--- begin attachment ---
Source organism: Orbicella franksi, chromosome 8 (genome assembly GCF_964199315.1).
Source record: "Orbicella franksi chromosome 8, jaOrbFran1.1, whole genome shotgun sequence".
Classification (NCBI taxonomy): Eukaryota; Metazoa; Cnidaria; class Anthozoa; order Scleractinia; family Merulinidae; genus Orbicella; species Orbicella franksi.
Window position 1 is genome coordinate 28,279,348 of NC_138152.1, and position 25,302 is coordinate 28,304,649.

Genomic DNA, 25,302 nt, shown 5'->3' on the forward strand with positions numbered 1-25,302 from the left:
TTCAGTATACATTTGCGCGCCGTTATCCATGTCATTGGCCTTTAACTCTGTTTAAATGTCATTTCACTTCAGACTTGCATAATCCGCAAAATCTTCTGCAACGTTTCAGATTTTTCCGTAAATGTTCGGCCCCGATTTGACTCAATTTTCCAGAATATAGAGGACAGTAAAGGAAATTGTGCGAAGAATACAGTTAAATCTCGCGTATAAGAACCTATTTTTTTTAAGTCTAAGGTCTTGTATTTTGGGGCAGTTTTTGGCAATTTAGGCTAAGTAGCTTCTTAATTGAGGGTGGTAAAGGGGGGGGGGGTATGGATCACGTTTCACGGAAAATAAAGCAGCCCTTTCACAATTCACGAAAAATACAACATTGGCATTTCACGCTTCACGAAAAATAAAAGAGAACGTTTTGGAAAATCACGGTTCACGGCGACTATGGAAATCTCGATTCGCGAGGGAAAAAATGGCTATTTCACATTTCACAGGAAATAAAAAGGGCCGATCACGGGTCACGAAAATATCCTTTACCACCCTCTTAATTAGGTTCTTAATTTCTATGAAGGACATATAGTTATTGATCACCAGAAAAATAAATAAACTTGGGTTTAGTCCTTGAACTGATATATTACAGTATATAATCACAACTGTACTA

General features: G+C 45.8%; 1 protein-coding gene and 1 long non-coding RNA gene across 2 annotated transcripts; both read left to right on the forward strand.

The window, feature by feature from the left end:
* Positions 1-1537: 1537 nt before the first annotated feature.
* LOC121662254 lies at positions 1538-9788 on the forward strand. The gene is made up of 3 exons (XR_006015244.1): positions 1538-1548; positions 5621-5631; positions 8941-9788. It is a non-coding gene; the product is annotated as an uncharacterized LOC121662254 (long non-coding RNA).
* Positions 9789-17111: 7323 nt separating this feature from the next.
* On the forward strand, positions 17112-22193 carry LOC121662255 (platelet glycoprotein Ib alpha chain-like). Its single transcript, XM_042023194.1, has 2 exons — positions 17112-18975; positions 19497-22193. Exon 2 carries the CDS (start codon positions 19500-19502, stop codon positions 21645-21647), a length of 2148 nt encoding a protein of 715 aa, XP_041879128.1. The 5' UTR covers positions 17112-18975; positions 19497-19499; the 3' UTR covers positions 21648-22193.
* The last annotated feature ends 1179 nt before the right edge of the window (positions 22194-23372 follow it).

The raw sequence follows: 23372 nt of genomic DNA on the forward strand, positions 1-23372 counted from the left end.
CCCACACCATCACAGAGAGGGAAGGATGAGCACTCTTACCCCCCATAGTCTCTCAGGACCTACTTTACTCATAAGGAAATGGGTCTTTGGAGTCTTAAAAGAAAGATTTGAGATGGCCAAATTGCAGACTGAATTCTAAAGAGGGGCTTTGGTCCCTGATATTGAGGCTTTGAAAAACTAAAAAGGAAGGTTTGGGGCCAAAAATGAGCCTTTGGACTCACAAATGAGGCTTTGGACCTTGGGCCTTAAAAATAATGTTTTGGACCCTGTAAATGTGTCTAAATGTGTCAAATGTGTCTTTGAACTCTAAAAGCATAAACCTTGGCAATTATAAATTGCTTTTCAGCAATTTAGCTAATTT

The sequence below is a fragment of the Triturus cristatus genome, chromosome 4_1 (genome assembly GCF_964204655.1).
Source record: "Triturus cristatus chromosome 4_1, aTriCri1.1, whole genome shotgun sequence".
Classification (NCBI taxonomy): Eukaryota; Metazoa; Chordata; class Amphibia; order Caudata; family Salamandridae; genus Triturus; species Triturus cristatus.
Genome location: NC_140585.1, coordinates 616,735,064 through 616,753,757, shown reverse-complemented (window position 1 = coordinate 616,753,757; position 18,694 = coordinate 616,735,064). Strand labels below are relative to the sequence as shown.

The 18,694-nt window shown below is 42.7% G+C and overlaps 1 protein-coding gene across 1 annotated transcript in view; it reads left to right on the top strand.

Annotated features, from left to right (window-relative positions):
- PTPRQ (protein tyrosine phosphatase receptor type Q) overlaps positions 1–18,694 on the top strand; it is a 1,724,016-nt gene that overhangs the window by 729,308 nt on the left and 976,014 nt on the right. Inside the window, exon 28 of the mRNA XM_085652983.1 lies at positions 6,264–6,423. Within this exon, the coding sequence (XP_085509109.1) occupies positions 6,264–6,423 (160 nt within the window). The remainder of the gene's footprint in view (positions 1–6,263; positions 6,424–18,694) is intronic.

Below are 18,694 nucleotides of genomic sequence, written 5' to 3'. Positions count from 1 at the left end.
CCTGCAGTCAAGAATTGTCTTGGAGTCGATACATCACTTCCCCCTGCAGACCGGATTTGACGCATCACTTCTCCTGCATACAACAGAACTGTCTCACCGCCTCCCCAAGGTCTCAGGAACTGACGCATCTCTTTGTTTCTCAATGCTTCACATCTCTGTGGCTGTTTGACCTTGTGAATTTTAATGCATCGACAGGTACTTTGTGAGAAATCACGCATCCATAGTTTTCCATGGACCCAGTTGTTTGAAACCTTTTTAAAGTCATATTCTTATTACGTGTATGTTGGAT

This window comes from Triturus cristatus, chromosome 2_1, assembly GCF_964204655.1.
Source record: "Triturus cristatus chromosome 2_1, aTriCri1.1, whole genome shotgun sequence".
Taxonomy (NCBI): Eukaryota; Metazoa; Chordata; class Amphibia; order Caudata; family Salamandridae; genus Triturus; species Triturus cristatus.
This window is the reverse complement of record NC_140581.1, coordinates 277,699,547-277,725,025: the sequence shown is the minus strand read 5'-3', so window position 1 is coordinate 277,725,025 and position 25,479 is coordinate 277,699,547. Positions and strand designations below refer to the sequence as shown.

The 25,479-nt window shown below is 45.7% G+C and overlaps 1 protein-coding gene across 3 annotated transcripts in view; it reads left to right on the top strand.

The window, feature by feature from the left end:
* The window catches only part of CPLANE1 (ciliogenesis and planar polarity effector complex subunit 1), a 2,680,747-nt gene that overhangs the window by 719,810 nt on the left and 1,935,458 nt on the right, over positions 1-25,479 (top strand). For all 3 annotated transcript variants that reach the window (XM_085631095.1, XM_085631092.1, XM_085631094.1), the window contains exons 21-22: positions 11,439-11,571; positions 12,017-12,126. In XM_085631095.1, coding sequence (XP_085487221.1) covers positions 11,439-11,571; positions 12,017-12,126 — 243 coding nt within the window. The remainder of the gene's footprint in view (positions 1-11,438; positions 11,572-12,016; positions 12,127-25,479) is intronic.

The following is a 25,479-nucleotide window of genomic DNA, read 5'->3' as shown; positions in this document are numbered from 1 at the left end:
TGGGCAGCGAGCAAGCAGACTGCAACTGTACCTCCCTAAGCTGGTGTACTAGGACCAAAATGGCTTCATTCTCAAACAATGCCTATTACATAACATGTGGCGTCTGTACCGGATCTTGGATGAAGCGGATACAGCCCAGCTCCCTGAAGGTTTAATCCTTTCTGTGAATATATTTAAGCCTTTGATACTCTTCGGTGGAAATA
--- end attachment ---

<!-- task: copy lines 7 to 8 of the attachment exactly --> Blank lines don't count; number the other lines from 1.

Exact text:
General features: G+C 45.8%; 1 protein-coding gene and 1 long non-coding RNA gene across 2 annotated transcripts; both read left to right on the forward strand.

The window, feature by feature from the left end: